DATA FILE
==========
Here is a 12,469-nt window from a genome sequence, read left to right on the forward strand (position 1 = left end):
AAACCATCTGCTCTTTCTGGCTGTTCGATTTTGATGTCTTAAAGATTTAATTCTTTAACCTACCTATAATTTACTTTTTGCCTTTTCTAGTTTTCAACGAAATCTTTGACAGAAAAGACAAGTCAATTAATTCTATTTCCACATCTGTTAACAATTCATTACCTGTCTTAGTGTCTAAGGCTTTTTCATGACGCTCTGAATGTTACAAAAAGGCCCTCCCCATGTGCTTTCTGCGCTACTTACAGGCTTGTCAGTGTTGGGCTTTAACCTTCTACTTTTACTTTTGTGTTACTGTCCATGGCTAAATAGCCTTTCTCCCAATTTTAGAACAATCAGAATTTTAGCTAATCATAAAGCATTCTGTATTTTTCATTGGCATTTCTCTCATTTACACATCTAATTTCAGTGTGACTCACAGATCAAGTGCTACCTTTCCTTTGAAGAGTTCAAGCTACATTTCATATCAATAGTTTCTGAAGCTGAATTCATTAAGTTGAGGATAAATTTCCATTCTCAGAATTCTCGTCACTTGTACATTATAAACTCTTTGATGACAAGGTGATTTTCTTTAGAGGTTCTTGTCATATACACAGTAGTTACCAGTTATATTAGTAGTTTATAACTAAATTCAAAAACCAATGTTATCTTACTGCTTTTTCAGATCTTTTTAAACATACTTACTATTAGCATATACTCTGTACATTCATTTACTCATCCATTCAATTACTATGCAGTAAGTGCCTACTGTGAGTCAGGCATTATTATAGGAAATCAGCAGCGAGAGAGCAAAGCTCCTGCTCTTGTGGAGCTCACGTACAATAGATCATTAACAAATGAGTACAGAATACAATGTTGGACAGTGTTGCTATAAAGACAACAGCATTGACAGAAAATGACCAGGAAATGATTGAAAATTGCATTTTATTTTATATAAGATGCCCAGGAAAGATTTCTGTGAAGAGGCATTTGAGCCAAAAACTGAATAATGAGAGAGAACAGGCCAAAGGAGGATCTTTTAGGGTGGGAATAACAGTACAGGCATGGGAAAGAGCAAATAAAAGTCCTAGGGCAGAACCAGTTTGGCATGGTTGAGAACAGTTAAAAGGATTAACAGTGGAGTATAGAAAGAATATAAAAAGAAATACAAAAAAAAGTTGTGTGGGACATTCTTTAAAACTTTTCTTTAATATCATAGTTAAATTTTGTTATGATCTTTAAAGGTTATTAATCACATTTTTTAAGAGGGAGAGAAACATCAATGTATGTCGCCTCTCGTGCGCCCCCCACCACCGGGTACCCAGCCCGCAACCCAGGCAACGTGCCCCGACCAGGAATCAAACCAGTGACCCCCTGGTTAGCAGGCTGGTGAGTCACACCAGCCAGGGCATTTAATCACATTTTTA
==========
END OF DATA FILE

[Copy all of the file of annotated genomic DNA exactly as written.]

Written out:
Here is a 12,469-nt window from a genome sequence, read left to right on the forward strand (position 1 = left end):
AAACCATCTGCTCTTTCTGGCTGTTCGATTTTGATGTCTTAAAGATTTAATTCTTTAACCTACCTATAATTTACTTTTTGCCTTTTCTAGTTTTCAACGAAATCTTTGACAGAAAAGACAAGTCAATTAATTCTATTTCCACATCTGTTAACAATTCATTACCTGTCTTAGTGTCTAAGGCTTTTTCATGACGCTCTGAATGTTACAAAAAGGCCCTCCCCATGTGCTTTCTGCGCTACTTACAGGCTTGTCAGTGTTGGGCTTTAACCTTCTACTTTTACTTTTGTGTTACTGTCCATGGCTAAATAGCCTTTCTCCCAATTTTAGAACAATCAGAATTTTAGCTAATCATAAAGCATTCTGTATTTTTCATTGGCATTTCTCTCATTTACACATCTAATTTCAGTGTGACTCACAGATCAAGTGCTACCTTTCCTTTGAAGAGTTCAAGCTACATTTCATATCAATAGTTTCTGAAGCTGAATTCATTAAGTTGAGGATAAATTTCCATTCTCAGAATTCTCGTCACTTGTACATTATAAACTCTTTGATGACAAGGTGATTTTCTTTAGAGGTTCTTGTCATATACACAGTAGTTACCAGTTATATTAGTAGTTTATAACTAAATTCAAAAACCAATGTTATCTTACTGCTTTTTCAGATCTTTTTAAACATACTTACTATTAGCATATACTCTGTACATTCATTTACTCATCCATTCAATTACTATGCAGTAAGTGCCTACTGTGAGTCAGGCATTATTATAGGAAATCAGCAGCGAGAGAGCAAAGCTCCTGCTCTTGTGGAGCTCACGTACAATAGATCATTAACAAATGAGTACAGAATACAATGTTGGACAGTGTTGCTATAAAGACAACAGCATTGACAGAAAATGACCAGGAAATGATTGAAAATTGCATTTTATTTTATATAAGATGCCCAGGAAAGATTTCTGTGAAGAGGCATTTGAGCCAAAAACTGAATAATGAGAGAGAACAGGCCAAAGGAGGATCTTTTAGGGTGGGAATAACAGTACAGGCATGGGAAAGAGCAAATAAAAGTCCTAGGGCAGAACCAGTTTGGCATGGTTGAGAACAGTTAAAAGGATTAACAGTGGAGTATAGAAAGAATATAAAAAGAAATACAAAAAAAAGTTGTGTGGGACATTCTTTAAAACTTTTCTTTAATATCATAGTTAAATTTTGTTATGATCTTTAAAGGTTATTAATCACATTTTTTAAGAGGGAGAGAAACATCAATGTATGTCGCCTCTCGTGCGCCCCCCACCACCGGGTACCCAGCCCGCAACCCAGGCAACGTGCCCCGACCAGGAATCAAACCAGTGACCCCCTGGTTAGCAGGCTGGTGAGTCACACCAGCCAGGGCATTTAATCACATTTTTA